Animal Health

Zinc Oxide: High Levels and Their Adverse Effects on Swine Health

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Danyel Bueno Dalto

J. Jacques Matte

J. Jacques Matte

Jérôme Lapointe

Jérôme Lapointe

High levels of zinc oxide in the diet can alter the metabolism of trace minerals and may be detrimental to the health of weaned piglets.

Zinc oxide is commonly used as a growth promoter and an alternative to antibiotics to prevent post-weaning diarrhea.

Despite the NRC (2012) recommendation of 80-100 mg/kg of zinc for piglets weighing 7-25 kg, the swine industry worldwide uses levels of up to 3000 mg/kg of zinc in the first weeks after weaning (Dalto and Silva, 2020; Yang et al., 2021, Faccin, et al., 2023).

These nutrients are essential in pig nutrition, but the use of high levels has been questioned due to environmental and public health issues (antimicrobial resistance), leading European countries to restrict the use of supra-nutritional doses of zinc in pig diets since 2022.

However, there is still limited knowledge about the interactions between zinc metabolism and that of other trace minerals in different organs, making it challenging to develop new nutritional strategies to replace high levels of zinc oxide without compromising piglet health.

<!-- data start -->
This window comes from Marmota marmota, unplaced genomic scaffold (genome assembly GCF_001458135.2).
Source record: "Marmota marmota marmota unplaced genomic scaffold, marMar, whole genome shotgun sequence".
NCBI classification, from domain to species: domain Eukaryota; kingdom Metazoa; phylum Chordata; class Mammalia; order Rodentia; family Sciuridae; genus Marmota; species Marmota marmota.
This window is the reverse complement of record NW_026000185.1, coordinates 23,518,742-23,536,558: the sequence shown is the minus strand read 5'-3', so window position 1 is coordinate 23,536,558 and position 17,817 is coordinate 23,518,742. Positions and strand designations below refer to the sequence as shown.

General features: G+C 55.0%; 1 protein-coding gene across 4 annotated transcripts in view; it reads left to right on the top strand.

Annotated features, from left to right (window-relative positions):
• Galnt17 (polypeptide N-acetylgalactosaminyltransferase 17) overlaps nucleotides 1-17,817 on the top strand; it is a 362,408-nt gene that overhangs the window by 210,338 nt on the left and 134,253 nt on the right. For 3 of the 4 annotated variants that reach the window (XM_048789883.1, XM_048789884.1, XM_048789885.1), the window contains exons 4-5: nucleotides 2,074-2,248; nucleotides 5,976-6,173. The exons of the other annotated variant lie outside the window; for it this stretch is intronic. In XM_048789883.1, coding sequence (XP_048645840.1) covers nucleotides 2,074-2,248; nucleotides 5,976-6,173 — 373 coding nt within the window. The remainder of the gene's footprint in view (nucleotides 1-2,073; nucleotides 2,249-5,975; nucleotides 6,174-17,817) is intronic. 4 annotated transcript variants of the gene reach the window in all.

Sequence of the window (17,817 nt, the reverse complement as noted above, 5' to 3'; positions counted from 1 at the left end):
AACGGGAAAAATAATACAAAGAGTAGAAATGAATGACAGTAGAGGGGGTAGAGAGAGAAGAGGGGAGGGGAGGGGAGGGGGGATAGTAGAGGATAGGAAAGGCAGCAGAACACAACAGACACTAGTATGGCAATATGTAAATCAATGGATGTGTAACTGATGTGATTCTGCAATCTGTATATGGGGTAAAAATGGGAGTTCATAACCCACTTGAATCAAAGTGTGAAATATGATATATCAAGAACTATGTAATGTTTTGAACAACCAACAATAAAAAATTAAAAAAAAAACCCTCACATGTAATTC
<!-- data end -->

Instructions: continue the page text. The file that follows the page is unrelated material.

Nuproxa international 07-2023

As an illustration, elevated dietary zinc levels have the potential to trigger anemia and lower tissue iron (Fe) concentrations in various species (Yanagisawa et al., 2009; Hachisuka et al., 2021). While the mechanisms governing this interplay between zinc and iron remain poorly elucidated, there are hints of indirect zinc-induced effects via alterations in copper metabolism (Jeng and Chen, 2022).

  • In fact, copper deficiency negatively impacts iron utilization in swine.

estudo-oxido-de-zincoIn a recent investigation conducted in our laboratory (Galiot et al., 2018), it was demonstrated that piglets, which were fed 130 mg/kg of copper, experienced a decline in both serum and hepatic copper levels (a reduction of 20% and 76%, respectively) two weeks after weaning. It was postulated that this decline in copper status was initiated by the elevated levels of zinc oxide in the post-weaning diet.

oxido-de-zincoHence, two studies were conducted to better understand the biological consequences of increasing dietary levels of zinc oxide and different zinc/copper ratios in the diet on the regulation of trace minerals (Zn, Cu, and Fe) in weaned piglets.




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This article was originally published as content in portuguese in nutriNews Brasil 2023

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Nuproxa international 07-2023
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